A wiseacre genie appears from a lamp to a meek man, George P. Hanley. Hanley is so used to bad luck, he imagines how each of three possible wishes could go very wrong - but the genie will ... See full summary »

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(as John Furia Jr.), (created by)
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Cast

Episode complete credited cast:
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George P. Hanley
...
Ann
Loring Smith ...
Watson
Mark Miller ...
Roger
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Starlet
James Millhollin ...
Masters
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Sam
Robert Ball ...
Clerk
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Storyline

A wiseacre genie appears from a lamp to a meek man, George P. Hanley. Hanley is so used to bad luck, he imagines how each of three possible wishes could go very wrong - but the genie will grant him only one wish! Written by David Stevens

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21 March 1963 (USA)  »

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(Westrex Recording System)

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1.33 : 1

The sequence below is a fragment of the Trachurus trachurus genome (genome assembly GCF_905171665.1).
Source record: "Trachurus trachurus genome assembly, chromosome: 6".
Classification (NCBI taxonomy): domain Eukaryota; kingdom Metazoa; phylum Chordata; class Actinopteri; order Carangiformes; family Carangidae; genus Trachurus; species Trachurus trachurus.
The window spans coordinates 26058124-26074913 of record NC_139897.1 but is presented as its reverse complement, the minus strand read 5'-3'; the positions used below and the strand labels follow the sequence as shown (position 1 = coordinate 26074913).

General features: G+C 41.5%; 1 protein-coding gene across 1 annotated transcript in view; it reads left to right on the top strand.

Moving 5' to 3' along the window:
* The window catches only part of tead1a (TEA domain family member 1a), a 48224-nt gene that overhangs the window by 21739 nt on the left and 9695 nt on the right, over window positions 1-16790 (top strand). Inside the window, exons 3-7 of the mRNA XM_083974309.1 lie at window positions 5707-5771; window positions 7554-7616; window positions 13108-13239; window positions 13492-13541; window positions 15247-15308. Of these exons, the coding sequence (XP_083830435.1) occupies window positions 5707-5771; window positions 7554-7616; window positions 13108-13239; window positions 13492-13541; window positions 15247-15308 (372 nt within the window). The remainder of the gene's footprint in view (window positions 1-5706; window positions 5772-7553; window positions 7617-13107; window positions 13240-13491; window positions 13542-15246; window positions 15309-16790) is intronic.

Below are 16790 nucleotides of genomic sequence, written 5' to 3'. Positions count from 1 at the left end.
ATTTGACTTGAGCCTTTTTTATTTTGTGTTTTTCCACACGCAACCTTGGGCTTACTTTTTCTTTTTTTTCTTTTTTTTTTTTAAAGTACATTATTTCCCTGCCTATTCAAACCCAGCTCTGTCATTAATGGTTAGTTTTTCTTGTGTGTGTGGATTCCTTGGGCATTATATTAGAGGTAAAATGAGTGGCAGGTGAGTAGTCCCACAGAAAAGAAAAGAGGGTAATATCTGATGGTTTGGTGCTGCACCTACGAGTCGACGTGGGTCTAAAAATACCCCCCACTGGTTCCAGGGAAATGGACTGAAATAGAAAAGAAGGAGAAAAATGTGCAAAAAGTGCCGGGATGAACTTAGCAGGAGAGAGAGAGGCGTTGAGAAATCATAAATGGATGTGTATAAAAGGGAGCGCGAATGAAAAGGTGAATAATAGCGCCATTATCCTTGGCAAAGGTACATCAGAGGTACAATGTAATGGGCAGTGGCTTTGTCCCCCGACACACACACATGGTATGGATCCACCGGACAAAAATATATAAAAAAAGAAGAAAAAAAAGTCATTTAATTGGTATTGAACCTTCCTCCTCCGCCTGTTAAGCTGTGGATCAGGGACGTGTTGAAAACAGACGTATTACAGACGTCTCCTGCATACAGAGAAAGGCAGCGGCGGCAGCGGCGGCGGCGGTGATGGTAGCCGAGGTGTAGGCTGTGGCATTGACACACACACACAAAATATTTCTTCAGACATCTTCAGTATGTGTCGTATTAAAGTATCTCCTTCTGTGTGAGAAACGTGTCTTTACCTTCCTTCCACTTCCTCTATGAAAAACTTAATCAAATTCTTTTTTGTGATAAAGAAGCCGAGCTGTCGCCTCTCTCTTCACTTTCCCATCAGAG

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Trivia

The title is from the first line of the 1854 ballad "Jeanie with the Light Brown Hair" by Stephen Foster written about his wife, Jane. See more »

Quotes

Narrator: [closing narration] Mr. George P. Hanley. Former vocation: jerk. Present vocation: genie. George P. Hanley, a most ordinary man, whom life treated without deference, honor, or success, but a man wise enough to decide on a most extraordinary wish that makes him the contented, permanent master of his own altruistic Twilight Zone.
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User Reviews

 
Endless
23 April 2014 | by (United States) – See all my reviews

Here we go again. Pitiful, hopeless little man, kicked around by his peers, gets an opportunity to make things better. He is coerced into buying an Aladdin's lamp in an antique store. It is for a woman in his office whom he has a crush on. She is the absolute center of attention and he doesn't even dare to give her the gift. The wolf of the office gets the girl and the promotion. Our guy goes home to his lonely apartment and his dog, Attila. This name proves to be a continuing gag as all manner of dogs in the episode have that same name. He decides he may be able to use the lamp as an ashtray and cleans it. Poof! Our comes a Genie, played by Jack Albertson, who tells him that he gets one wish (they used to give three, but people misused them). There is talk about love and possessions and the 90% tax bracket. He is given the task of thinking things through so his wish will be worth the effort. He puts himself in three situations in his daydreams, all of which are disasters. He even imagines himself President of the United States. Finally he gets an epiphany. For me, the conclusion was utterly ridiculous. This seemed so incredibly dated, which contributed to its less than stellar rating.


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